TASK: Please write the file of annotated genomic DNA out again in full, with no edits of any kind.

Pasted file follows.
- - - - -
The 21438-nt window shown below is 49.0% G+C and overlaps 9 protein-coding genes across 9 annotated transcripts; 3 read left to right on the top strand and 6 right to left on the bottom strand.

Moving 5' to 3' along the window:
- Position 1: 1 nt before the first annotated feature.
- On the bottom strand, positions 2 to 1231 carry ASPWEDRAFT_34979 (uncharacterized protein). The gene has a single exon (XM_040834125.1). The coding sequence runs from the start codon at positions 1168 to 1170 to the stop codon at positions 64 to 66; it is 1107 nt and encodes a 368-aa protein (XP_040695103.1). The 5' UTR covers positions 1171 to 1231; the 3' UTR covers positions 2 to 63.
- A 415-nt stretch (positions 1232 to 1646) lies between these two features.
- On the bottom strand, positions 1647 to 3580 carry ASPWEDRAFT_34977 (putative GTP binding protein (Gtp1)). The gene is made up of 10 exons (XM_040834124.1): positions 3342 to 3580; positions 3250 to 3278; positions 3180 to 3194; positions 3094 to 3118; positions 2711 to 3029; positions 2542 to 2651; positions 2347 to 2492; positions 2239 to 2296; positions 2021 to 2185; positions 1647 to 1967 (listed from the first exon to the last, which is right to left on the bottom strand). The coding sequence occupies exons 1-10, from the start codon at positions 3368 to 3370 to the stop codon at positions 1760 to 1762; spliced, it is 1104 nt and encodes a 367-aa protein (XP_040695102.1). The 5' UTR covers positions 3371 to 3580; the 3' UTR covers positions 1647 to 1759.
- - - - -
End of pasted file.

The 21438-nt window shown below is 49.0% G+C and overlaps 9 protein-coding genes across 9 annotated transcripts; 3 read left to right on the top strand and 6 right to left on the bottom strand.

Moving 5' to 3' along the window:
- Position 1: 1 nt before the first annotated feature.
- On the bottom strand, positions 2 to 1231 carry ASPWEDRAFT_34979 (uncharacterized protein). The gene has a single exon (XM_040834125.1). The coding sequence runs from the start codon at positions 1168 to 1170 to the stop codon at positions 64 to 66; it is 1107 nt and encodes a 368-aa protein (XP_040695103.1). The 5' UTR covers positions 1171 to 1231; the 3' UTR covers positions 2 to 63.
- A 415-nt stretch (positions 1232 to 1646) lies between these two features.
- On the bottom strand, positions 1647 to 3580 carry ASPWEDRAFT_34977 (putative GTP binding protein (Gtp1)). The gene is made up of 10 exons (XM_040834124.1): positions 3342 to 3580; positions 3250 to 3278; positions 3180 to 3194; positions 3094 to 3118; positions 2711 to 3029; positions 2542 to 2651; positions 2347 to 2492; positions 2239 to 2296; positions 2021 to 2185; positions 1647 to 1967 (listed from the first exon to the last, which is right to left on the bottom strand). The coding sequence occupies exons 1-10, from the start codon at positions 3368 to 3370 to the stop codon at positions 1760 to 1762; spliced, it is 1104 nt and encodes a 367-aa protein (XP_040695102.1). The 5' UTR covers positions 3371 to 3580; the 3' UTR covers positions 1647 to 1759.